Valve contractor Joshua Ashton, who originally created the Direct3D9 to Vulkan layer D9VK which was eventually merged with DXVK, is now working to help VKD3D-Proton for Direct3D 12 to Vulkan.
If you didn't understand much of that: DXVK and VKD3D-Proton translate Windows games' Direct3D calls into Vulkan so that they can work on Linux with the Wine compatibility layer which is all part of Steam Play Proton.
Ashton wrote up a blog post detailing all the work they've been doing, which has recently involved getting the APITrace tool hooked up and working with Direct3D 12. Ashton mentions that the work "may be useful for people who are developing games or working on implementing a D3D12 driver or translation layer for debugging purposes" and that the primary use here is to aid the VKD3D-Proton translation layer.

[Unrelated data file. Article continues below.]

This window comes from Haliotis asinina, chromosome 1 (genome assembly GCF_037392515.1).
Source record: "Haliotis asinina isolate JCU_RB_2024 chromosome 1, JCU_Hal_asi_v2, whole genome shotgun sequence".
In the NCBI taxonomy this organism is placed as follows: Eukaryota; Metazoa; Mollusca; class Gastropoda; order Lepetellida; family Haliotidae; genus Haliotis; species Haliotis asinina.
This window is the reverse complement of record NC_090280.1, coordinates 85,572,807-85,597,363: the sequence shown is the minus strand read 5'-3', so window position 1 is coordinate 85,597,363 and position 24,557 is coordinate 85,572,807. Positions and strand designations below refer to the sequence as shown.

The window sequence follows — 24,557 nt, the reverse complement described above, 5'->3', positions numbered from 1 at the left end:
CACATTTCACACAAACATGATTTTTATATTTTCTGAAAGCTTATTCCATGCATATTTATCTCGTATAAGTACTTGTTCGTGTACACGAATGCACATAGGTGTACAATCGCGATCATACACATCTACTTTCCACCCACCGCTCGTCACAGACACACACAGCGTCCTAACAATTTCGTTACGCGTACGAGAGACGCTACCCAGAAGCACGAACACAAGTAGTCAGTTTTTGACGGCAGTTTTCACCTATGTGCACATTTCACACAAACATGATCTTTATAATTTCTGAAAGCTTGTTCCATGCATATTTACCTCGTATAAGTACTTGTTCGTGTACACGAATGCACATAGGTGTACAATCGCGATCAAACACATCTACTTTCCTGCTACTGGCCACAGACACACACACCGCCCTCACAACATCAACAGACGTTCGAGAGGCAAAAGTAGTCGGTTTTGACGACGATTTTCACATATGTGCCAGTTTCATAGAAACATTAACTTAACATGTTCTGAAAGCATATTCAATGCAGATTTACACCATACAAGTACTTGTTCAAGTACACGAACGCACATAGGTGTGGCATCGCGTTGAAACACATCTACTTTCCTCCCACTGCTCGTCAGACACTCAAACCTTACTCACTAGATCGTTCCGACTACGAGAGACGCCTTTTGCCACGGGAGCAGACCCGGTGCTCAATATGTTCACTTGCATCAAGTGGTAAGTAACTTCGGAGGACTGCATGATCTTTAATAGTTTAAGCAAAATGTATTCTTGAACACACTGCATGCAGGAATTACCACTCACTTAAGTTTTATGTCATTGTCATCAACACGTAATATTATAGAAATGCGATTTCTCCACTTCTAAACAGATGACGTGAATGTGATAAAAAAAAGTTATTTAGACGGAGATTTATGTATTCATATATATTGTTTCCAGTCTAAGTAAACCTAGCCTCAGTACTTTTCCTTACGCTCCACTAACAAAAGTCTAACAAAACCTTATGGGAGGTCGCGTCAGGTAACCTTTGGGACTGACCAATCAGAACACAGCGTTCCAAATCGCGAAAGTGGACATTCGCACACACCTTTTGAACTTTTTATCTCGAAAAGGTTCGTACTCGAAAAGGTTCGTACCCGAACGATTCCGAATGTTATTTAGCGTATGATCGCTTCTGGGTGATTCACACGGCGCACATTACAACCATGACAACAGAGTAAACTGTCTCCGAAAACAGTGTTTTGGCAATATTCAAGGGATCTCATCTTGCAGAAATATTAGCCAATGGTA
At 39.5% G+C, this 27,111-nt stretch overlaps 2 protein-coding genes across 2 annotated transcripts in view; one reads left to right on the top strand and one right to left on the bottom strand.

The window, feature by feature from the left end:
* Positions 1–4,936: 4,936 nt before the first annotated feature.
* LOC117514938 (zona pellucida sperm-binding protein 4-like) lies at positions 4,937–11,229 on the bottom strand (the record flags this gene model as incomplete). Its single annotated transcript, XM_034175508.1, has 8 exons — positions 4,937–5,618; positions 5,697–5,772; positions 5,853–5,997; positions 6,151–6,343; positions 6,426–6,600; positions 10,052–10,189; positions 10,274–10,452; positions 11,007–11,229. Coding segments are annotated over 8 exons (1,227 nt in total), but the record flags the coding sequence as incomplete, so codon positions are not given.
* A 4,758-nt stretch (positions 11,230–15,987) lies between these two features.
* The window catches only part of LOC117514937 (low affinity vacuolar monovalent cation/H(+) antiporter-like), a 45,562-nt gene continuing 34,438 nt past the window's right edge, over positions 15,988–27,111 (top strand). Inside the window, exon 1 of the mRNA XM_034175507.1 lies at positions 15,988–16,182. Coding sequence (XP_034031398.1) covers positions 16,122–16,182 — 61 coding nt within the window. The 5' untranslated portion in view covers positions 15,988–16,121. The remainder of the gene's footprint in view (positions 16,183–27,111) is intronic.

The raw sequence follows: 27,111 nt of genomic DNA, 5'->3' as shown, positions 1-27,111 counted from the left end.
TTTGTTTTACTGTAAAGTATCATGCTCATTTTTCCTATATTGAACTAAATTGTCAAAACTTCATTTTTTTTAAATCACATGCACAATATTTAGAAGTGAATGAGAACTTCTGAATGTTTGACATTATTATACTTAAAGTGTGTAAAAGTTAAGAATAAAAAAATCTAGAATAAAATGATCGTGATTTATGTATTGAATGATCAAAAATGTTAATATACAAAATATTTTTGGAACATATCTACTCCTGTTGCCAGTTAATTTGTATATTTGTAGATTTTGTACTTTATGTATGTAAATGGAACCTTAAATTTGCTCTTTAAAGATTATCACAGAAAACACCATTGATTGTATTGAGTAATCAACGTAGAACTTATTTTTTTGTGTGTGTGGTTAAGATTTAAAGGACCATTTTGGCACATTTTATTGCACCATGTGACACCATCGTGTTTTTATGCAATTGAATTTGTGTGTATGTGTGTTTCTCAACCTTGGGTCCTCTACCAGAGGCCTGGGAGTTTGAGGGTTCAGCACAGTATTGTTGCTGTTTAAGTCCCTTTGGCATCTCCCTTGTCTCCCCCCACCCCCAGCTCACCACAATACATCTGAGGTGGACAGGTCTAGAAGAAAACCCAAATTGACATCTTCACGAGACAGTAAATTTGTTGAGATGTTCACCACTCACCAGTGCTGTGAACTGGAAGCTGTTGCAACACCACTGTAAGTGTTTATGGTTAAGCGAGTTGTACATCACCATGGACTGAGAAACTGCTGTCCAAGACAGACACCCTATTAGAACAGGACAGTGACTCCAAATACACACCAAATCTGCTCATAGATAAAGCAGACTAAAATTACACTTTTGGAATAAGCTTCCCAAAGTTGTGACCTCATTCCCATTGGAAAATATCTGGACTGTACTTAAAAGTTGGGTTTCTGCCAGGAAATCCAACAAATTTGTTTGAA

Speaking to Ashton myself last night to clear up some things including this being funded by Valve, Ashton mentioned how "debugging games these days is hard because of anti cheat and drm" and that this will enable developers to record the API calls. This means those calls can be debugged, enabling them to inspect everything and then play it back with VKD3D-Proton to see where it crashes so they can fix the Vulkan translation.
The blog post mentions that so far they've seen success with some big games like Ghostrunner, Resident Evil 2, Horizon Zero Dawn, Assassin's Creed Valhalla, Control working with the APITrace work.
Full blog post can be seen here for those interested.